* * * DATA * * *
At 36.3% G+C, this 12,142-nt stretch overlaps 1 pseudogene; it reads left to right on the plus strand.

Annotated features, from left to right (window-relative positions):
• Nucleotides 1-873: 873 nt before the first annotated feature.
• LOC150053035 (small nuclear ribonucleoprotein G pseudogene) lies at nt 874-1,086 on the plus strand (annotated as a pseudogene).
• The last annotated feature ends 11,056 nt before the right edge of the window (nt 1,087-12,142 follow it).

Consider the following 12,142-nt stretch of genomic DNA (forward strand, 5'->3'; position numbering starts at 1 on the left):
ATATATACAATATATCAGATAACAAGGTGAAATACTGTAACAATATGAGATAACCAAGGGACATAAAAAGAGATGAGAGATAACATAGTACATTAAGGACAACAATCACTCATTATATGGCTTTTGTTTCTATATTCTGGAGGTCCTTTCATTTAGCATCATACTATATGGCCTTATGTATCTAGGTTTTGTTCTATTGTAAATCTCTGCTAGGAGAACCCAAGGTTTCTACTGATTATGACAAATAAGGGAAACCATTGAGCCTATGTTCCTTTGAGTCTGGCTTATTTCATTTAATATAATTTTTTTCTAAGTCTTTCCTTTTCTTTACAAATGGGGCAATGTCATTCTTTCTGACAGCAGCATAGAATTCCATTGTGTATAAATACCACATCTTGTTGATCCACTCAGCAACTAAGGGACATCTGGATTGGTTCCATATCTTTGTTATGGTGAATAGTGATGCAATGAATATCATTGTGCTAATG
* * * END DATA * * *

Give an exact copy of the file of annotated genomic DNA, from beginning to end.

At 36.3% G+C, this 12,142-nt stretch overlaps 1 pseudogene; it reads left to right on the plus strand.

Annotated features, from left to right (window-relative positions):
• Nucleotides 1-873: 873 nt before the first annotated feature.
• LOC150053035 (small nuclear ribonucleoprotein G pseudogene) lies at nt 874-1,086 on the plus strand (annotated as a pseudogene).
• The last annotated feature ends 11,056 nt before the right edge of the window (nt 1,087-12,142 follow it).

Consider the following 12,142-nt stretch of genomic DNA (forward strand, 5'->3'; position numbering starts at 1 on the left):
ATATATACAATATATCAGATAACAAGGTGAAATACTGTAACAATATGAGATAACCAAGGGACATAAAAAGAGATGAGAGATAACATAGTACATTAAGGACAACAATCACTCATTATATGGCTTTTGTTTCTATATTCTGGAGGTCCTTTCATTTAGCATCATACTATATGGCCTTATGTATCTAGGTTTTGTTCTATTGTAAATCTCTGCTAGGAGAACCCAAGGTTTCTACTGATTATGACAAATAAGGGAAACCATTGAGCCTATGTTCCTTTGAGTCTGGCTTATTTCATTTAATATAATTTTTTTCTAAGTCTTTCCTTTTCTTTACAAATGGGGCAATGTCATTCTTTCTGACAGCAGCATAGAATTCCATTGTGTATAAATACCACATCTTGTTGATCCACTCAGCAACTAAGGGACATCTGGATTGGTTCCATATCTTTGTTATGGTGAATAGTGATGCAATGAATATCATTGTGCTAATG